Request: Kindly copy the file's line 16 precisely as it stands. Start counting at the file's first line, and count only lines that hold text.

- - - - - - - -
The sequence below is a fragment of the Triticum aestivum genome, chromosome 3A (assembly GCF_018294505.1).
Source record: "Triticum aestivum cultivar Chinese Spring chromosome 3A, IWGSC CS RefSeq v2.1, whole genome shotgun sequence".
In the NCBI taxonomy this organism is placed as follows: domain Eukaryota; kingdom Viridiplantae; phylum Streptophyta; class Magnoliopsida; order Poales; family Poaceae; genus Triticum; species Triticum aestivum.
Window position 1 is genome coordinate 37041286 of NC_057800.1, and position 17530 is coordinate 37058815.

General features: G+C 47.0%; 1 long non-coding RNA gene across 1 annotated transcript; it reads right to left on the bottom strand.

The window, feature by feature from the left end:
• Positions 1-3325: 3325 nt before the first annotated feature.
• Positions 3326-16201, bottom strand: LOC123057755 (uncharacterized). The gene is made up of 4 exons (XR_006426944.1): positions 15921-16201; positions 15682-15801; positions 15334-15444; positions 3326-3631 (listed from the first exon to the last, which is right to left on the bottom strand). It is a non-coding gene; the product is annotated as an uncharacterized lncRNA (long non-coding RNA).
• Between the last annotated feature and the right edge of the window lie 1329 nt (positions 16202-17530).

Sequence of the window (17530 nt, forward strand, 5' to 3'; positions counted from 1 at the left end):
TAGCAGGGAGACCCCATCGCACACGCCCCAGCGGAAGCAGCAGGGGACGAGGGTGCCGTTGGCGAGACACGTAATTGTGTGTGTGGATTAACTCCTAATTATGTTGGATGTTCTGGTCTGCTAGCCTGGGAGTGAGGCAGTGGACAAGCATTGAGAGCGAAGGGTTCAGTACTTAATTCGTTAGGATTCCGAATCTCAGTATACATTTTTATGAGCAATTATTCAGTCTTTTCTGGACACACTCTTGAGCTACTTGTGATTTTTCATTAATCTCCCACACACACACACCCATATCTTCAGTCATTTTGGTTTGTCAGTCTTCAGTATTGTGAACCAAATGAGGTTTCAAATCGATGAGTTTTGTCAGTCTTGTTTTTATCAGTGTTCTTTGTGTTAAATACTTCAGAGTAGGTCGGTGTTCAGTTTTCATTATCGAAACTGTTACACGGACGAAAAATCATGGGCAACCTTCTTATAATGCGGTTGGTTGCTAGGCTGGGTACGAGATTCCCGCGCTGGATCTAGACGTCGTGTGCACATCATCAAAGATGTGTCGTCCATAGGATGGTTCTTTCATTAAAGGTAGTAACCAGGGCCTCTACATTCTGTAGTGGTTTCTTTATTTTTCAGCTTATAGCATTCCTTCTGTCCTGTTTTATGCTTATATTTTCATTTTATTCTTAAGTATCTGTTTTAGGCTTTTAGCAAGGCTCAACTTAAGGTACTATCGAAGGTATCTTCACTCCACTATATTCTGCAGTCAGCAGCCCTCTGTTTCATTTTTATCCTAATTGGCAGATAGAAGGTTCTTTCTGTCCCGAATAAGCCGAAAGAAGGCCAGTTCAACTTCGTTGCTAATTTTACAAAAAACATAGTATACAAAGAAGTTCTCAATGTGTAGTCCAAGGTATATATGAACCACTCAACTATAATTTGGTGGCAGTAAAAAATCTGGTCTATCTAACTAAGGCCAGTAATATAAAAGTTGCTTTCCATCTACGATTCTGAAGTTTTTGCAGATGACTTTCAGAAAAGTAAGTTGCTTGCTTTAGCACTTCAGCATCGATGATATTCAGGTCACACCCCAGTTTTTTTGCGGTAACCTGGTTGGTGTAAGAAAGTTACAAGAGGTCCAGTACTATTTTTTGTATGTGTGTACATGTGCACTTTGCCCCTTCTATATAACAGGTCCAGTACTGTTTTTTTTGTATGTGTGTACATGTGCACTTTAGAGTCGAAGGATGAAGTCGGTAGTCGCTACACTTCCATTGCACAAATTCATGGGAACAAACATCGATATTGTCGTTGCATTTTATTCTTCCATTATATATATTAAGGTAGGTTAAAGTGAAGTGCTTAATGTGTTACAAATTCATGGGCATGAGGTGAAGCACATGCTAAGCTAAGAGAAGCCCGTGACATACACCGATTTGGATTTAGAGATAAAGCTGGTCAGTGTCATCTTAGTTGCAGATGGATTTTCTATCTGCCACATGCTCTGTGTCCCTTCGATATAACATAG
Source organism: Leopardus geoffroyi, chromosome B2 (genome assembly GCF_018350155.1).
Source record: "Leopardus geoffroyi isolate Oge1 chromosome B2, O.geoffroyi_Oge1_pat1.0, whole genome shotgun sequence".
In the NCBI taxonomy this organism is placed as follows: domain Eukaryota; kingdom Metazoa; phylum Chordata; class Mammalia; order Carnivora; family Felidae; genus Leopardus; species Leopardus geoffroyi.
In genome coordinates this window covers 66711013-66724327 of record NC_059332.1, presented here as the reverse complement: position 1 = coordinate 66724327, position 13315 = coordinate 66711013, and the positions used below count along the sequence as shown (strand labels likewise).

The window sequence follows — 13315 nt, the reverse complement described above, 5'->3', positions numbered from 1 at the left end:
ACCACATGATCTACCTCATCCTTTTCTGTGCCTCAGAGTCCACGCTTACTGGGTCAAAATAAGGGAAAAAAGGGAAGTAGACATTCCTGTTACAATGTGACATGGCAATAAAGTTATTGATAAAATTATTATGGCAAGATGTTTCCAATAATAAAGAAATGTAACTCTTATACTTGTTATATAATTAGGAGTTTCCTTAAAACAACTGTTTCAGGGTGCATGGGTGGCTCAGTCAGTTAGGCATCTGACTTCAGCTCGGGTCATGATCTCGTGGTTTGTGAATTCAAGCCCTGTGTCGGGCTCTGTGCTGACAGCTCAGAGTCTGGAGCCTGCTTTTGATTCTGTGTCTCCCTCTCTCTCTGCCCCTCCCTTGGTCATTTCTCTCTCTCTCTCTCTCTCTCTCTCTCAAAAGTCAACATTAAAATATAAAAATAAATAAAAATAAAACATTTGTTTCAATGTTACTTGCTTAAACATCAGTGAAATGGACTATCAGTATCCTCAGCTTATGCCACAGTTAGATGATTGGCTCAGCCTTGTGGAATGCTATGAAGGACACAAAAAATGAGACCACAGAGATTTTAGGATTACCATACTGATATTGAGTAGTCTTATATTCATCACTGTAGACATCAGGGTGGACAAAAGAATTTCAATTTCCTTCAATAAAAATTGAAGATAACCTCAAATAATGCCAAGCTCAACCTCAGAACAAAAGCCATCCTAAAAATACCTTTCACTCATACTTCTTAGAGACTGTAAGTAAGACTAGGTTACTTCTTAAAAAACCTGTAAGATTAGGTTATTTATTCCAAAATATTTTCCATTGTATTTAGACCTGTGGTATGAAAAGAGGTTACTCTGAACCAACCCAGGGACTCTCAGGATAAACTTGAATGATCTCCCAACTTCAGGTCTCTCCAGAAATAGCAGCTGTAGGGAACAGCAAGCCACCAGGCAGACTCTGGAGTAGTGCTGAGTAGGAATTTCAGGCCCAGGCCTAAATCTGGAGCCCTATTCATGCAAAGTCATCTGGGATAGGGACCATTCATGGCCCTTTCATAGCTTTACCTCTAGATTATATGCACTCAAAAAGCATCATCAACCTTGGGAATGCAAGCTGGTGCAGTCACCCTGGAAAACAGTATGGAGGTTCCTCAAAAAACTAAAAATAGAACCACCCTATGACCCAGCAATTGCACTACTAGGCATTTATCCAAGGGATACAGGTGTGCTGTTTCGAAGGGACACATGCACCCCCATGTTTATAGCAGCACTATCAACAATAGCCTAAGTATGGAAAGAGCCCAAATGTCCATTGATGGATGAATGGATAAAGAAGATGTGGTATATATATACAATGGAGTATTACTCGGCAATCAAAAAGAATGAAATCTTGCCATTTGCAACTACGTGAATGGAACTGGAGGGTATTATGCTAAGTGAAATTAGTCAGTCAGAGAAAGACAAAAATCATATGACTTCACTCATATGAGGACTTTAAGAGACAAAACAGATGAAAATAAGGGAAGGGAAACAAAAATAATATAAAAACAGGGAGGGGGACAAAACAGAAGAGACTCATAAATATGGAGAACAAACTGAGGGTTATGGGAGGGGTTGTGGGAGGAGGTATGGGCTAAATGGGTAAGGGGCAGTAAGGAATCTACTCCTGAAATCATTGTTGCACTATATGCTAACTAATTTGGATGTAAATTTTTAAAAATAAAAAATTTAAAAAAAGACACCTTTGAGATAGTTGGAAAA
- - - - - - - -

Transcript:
The window sequence follows — 13315 nt, the reverse complement described above, 5'->3', positions numbered from 1 at the left end: